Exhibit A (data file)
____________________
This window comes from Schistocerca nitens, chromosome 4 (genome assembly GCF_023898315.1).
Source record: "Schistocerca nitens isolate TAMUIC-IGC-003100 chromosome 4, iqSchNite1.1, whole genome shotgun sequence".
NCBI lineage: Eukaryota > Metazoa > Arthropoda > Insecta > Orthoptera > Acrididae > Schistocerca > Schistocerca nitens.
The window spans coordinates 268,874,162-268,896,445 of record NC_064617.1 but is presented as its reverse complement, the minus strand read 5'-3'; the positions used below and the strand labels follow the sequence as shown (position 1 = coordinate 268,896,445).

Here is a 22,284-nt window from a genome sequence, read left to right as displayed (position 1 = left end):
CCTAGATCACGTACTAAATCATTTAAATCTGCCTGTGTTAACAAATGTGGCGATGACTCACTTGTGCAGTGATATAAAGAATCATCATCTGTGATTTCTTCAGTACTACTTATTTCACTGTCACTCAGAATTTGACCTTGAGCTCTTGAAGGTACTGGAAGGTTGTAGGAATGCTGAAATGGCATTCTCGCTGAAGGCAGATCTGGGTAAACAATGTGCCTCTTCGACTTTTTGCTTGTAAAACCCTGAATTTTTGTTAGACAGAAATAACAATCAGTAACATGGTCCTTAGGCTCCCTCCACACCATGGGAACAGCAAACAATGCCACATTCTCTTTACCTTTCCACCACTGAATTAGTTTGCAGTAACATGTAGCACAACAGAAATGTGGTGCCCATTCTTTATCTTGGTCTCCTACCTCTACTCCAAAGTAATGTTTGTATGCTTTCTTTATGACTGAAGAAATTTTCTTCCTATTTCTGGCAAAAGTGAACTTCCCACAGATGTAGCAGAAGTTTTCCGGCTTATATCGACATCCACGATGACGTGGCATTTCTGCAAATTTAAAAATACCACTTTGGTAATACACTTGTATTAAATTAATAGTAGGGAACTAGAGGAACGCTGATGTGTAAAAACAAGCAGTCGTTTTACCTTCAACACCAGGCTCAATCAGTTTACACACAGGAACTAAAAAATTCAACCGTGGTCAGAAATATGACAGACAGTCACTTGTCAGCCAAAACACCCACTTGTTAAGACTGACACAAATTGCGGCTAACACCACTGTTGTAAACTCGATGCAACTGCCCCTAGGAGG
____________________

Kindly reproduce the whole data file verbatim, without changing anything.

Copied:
This window comes from Schistocerca nitens, chromosome 4 (genome assembly GCF_023898315.1).
Source record: "Schistocerca nitens isolate TAMUIC-IGC-003100 chromosome 4, iqSchNite1.1, whole genome shotgun sequence".
NCBI lineage: Eukaryota > Metazoa > Arthropoda > Insecta > Orthoptera > Acrididae > Schistocerca > Schistocerca nitens.
The window spans coordinates 268,874,162-268,896,445 of record NC_064617.1 but is presented as its reverse complement, the minus strand read 5'-3'; the positions used below and the strand labels follow the sequence as shown (position 1 = coordinate 268,896,445).

Here is a 22,284-nt window from a genome sequence, read left to right as displayed (position 1 = left end):
CCTAGATCACGTACTAAATCATTTAAATCTGCCTGTGTTAACAAATGTGGCGATGACTCACTTGTGCAGTGATATAAAGAATCATCATCTGTGATTTCTTCAGTACTACTTATTTCACTGTCACTCAGAATTTGACCTTGAGCTCTTGAAGGTACTGGAAGGTTGTAGGAATGCTGAAATGGCATTCTCGCTGAAGGCAGATCTGGGTAAACAATGTGCCTCTTCGACTTTTTGCTTGTAAAACCCTGAATTTTTGTTAGACAGAAATAACAATCAGTAACATGGTCCTTAGGCTCCCTCCACACCATGGGAACAGCAAACAATGCCACATTCTCTTTACCTTTCCACCACTGAATTAGTTTGCAGTAACATGTAGCACAACAGAAATGTGGTGCCCATTCTTTATCTTGGTCTCCTACCTCTACTCCAAAGTAATGTTTGTATGCTTTCTTTATGACTGAAGAAATTTTCTTCCTATTTCTGGCAAAAGTGAACTTCCCACAGATGTAGCAGAAGTTTTCCGGCTTATATCGACATCCACGATGACGTGGCATTTCTGCAAATTTAAAAATACCACTTTGGTAATACACTTGTATTAAATTAATAGTAGGGAACTAGAGGAACGCTGATGTGTAAAAACAAGCAGTCGTTTTACCTTCAACACCAGGCTCAATCAGTTTACACACAGGAACTAAAAAATTCAACCGTGGTCAGAAATATGACAGACAGTCACTTGTCAGCCAAAACACCCACTTGTTAAGACTGACACAAATTGCGGCTAACACCACTGTTGTAAACTCGATGCAACTGCCCCTAGGAGG